• Initially, the reversion assay was conducted without a liver homogenate. Unlike toxicity, mutagenicity is not caused by the consumption of a suspicious drug, but rather by its accumulation and that of its breakdown products within the body.
  • The utilisation of a liver homogenate simulates the metabolic breakdown of the suspected mutagen in a mammalian system and more precisely predicts the mutagenicity of items consumed by humans.
  • Sodium nitrate (NaNO3), which naturally occurs in smoked foods such as bacon, hot dogs, ham, etc., is not carcinogenic.
  • However, following interaction with HCl in the stomach, it is transformed to nitrous acid (HNO2), which the Ames Test has shown to be a potent mutagen.
  • In the 1970s, Bruce Ames (1928 -) and his undergraduate students at UC Berkeley tested a huge number of commercial products in student laboratories.
  • Numerous common products, such as hairspray and food colouring, were deemed mutagenic and removed from the market.
  • Ames also demonstrated that many mutagenic chemicals are also carcinogenic, providing an early indication that alterations in the DNA sequence linked to cancer.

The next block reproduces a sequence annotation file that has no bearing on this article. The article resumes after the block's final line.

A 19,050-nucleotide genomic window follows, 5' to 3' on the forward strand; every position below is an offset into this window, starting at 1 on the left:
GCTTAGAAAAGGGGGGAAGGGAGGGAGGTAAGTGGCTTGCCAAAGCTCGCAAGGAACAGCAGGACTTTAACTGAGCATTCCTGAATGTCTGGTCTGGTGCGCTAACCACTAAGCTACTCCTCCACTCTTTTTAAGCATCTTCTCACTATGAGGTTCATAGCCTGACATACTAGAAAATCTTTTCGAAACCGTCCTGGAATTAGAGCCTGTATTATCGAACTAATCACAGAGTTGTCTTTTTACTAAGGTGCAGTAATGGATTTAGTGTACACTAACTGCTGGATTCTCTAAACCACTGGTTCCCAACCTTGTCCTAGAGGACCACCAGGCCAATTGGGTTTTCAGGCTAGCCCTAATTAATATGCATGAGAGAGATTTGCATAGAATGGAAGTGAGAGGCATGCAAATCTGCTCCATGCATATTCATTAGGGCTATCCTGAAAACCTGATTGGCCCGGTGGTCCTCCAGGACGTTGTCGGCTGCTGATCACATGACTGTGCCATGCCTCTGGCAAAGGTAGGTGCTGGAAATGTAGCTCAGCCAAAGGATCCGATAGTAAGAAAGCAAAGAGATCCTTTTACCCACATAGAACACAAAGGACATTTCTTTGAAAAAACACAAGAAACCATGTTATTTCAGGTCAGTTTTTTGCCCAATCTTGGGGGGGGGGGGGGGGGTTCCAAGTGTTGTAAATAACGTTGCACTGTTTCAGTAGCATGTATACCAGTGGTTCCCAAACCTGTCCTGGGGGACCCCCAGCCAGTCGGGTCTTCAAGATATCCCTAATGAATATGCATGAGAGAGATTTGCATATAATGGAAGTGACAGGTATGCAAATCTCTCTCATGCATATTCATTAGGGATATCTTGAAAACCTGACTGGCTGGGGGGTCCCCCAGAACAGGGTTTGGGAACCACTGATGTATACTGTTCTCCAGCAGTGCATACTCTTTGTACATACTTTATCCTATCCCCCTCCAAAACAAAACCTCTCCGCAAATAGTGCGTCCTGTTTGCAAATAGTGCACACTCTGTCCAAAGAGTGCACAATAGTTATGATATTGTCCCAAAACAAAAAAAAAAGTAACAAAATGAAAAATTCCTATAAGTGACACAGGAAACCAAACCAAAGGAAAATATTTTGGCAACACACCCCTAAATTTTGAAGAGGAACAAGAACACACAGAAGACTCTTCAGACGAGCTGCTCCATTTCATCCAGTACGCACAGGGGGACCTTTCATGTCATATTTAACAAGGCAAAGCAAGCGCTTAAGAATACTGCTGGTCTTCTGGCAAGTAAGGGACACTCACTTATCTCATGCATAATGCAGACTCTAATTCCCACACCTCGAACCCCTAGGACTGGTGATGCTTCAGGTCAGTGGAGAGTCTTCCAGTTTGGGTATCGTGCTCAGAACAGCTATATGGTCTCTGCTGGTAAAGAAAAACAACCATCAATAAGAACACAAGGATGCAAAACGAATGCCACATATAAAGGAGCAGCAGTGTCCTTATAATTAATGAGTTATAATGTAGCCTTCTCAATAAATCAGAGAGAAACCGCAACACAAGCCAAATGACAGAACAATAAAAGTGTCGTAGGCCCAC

Principle of Ames Test

  • Salmonella typhimurium histidine auxotrophs are distributed on a culture medium lacking histidine in the presence of the putative mutagen.
  • As the media lacks a critical ingredient, histidine in this example, auxotrophic/mutant strains are unable to thrive, even if a vast number of cells are dispersed across the medium.
  • However, if a particular bacterial strain could return to its natural type (known as back mutants or revertants), it would form colonies and proliferate.
  • The presence of mutagenicity in the test chemical is validated if the reversion rate increases in the presence of a suspected mutagen (with proof of the development of additional colonies in the presence of a suspected mutagen).
  • The greater the number of such colonies, the greater the putative mutagen’s mutagenic potential.
  • Using animal models, compounds identified as mutagenic by the Ames test are evaluated for their possible carcinogenic effects.
  • Tryptophan auxotrophs of Escherichia coli can be utilised to conduct the Ames test; however, in a medium devoid of amino acid, tryptophan must be employed.
Ames Test Principle, Procedure, Result
Ames Test Principle, Procedure, Result

Test organism